Teachers laid off from Connecticut Juvenile Training School - WFSB 3 Connecticut

Teachers laid off from Connecticut Juvenile Training School

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Teachers laid off from Connecticut Juvenile Training School (WFSB) Teachers laid off from Connecticut Juvenile Training School (WFSB)

It has been a difficult week for state workers, as hundreds are being laid off.

On Thursday, employees at the Judicial Branch got their notices.

Earlier this week, 165 state workers were let go from the Department of Children and Families, and most of them work at the juvenile training school in Middletown.

The Connecticut Juvenile Training School is home to more than 40 teenaged boys. Many of them have been in prison, or in and out of the court system.

Erika Johnson was a teacher at the school, until this week.

"You’re always on your toes - but in a positive way because they are teaching you something new. How to address something differently and see something differently,” Johnson said.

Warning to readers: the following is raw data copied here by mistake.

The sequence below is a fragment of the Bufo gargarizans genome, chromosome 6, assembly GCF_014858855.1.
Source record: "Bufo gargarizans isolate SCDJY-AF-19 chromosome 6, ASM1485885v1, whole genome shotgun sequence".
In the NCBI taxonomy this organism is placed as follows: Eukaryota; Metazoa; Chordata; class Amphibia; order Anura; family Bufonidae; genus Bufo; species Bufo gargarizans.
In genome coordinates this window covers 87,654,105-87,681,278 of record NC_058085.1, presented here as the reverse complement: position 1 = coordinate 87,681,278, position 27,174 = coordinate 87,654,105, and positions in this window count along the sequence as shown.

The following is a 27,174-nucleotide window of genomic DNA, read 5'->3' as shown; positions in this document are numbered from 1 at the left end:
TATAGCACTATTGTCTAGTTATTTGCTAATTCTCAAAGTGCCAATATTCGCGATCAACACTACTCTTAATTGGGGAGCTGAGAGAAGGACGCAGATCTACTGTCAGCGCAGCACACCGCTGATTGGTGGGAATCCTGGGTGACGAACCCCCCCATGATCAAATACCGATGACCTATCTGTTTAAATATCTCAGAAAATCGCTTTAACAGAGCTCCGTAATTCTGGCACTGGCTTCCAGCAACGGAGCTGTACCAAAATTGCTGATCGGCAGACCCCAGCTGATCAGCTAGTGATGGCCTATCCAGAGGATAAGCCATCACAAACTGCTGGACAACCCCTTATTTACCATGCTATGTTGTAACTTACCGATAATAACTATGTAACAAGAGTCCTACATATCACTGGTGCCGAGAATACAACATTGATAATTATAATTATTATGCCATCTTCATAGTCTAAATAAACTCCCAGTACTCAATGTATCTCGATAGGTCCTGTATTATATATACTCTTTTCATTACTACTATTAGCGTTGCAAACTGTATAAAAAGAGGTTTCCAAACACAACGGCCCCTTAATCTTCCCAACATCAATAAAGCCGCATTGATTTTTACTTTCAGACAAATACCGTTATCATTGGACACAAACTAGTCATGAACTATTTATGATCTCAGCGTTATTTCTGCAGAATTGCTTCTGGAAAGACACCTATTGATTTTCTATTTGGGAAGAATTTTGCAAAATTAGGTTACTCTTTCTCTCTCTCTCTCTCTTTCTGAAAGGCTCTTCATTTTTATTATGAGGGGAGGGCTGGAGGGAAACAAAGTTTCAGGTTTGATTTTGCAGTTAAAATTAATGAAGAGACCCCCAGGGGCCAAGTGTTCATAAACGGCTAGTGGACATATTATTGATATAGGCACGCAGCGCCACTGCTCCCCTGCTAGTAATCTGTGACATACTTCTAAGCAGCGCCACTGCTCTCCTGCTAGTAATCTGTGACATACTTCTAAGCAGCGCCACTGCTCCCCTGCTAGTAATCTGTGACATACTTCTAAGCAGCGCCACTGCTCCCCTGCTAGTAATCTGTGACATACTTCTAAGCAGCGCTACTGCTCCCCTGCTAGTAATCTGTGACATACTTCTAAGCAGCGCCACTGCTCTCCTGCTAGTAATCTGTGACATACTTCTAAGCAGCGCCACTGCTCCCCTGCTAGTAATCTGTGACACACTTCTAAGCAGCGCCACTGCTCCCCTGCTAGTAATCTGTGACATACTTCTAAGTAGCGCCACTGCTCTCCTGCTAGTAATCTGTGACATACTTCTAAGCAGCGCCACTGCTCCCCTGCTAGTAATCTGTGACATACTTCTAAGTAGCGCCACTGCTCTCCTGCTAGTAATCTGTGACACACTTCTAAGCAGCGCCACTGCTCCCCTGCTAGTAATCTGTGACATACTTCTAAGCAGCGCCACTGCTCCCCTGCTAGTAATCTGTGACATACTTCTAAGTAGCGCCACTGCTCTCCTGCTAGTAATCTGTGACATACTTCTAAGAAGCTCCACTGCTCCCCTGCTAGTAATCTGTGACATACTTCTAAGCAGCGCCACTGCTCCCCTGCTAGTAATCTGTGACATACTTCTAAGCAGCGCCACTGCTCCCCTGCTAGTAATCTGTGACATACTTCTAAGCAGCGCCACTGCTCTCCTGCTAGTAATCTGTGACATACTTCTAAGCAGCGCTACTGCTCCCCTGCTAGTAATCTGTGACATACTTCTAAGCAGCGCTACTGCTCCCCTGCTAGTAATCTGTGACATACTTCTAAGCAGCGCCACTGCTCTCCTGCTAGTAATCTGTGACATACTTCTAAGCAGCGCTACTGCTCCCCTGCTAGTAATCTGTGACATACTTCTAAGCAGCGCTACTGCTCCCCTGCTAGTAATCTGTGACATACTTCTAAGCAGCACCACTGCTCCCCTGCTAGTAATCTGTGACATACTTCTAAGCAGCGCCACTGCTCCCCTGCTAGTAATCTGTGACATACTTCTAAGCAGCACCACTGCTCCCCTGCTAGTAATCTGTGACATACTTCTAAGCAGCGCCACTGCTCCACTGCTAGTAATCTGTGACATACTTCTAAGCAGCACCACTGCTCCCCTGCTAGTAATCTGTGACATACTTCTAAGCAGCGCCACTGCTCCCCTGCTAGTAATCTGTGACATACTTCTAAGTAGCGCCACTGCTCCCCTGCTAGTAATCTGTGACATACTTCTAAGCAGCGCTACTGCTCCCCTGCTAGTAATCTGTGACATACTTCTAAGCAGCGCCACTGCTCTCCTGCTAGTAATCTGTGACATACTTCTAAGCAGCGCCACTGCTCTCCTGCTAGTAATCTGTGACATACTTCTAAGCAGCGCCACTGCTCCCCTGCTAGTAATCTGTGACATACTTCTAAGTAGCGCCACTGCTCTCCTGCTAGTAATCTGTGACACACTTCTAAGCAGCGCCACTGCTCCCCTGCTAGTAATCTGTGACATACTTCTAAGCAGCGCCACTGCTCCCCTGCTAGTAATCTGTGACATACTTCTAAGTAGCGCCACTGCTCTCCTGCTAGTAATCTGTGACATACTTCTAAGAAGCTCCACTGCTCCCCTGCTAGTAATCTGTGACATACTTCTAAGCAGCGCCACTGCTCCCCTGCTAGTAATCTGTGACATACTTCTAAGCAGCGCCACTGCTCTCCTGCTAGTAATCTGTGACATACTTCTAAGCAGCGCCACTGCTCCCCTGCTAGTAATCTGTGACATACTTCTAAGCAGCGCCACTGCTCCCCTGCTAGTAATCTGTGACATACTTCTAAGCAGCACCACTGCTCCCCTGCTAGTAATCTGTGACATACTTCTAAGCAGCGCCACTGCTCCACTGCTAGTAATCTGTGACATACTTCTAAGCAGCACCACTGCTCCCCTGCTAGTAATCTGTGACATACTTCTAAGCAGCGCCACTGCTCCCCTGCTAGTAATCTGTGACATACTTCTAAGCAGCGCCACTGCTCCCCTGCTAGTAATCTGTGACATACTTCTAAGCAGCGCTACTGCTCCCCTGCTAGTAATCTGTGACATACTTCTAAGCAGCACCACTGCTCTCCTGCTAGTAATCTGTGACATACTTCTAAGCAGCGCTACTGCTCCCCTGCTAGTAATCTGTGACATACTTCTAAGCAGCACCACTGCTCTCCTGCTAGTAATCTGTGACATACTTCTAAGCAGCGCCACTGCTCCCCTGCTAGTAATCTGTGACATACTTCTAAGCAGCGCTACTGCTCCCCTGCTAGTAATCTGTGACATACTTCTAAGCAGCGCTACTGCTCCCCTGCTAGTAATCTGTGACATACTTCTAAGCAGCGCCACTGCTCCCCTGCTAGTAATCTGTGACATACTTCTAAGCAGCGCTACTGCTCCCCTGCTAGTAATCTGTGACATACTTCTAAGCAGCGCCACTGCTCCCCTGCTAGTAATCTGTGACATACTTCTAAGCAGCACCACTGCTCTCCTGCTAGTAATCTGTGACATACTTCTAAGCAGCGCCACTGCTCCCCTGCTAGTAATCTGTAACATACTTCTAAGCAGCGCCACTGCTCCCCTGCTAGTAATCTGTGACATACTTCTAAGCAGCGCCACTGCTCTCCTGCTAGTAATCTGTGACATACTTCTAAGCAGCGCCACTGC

The day before she was laid off, she had just moved into a brand new classroom.

She was only at The Connecticut Juvenile Training School for two years, but she has worked with troubled youth for 14.

Many of the boys came from troubled homes, and are school drop-outs. She teaches them English literature, but first needs to gain their trust.

"We have them for such a short time, if we can just plant a seed and hope they find some success with us. People don't change overnight and there's expectations our boys will change overnight,” Johnson said.

She said the biggest challenge is changing the path the boys take to keep them from coming back. Being part of a union, Johnson said she is aware of the state’s budget problems and that state employees are being laid off to help fix a budget deficit of more than $900 million.

"Personally I am more focused on the students - these young men are going to back to the community - and we can help them bring back something to the community, something healthy or we bring them back with something more traumatic,” Johnson said.

There has been talk at the state capitol over the past few years to close the Connecticut Juvenile Training school. Some are critical because it treats youths like adult prisoners, but the issue has always been—we need to have more residential facilities, but that’s money the state doesn’t have.

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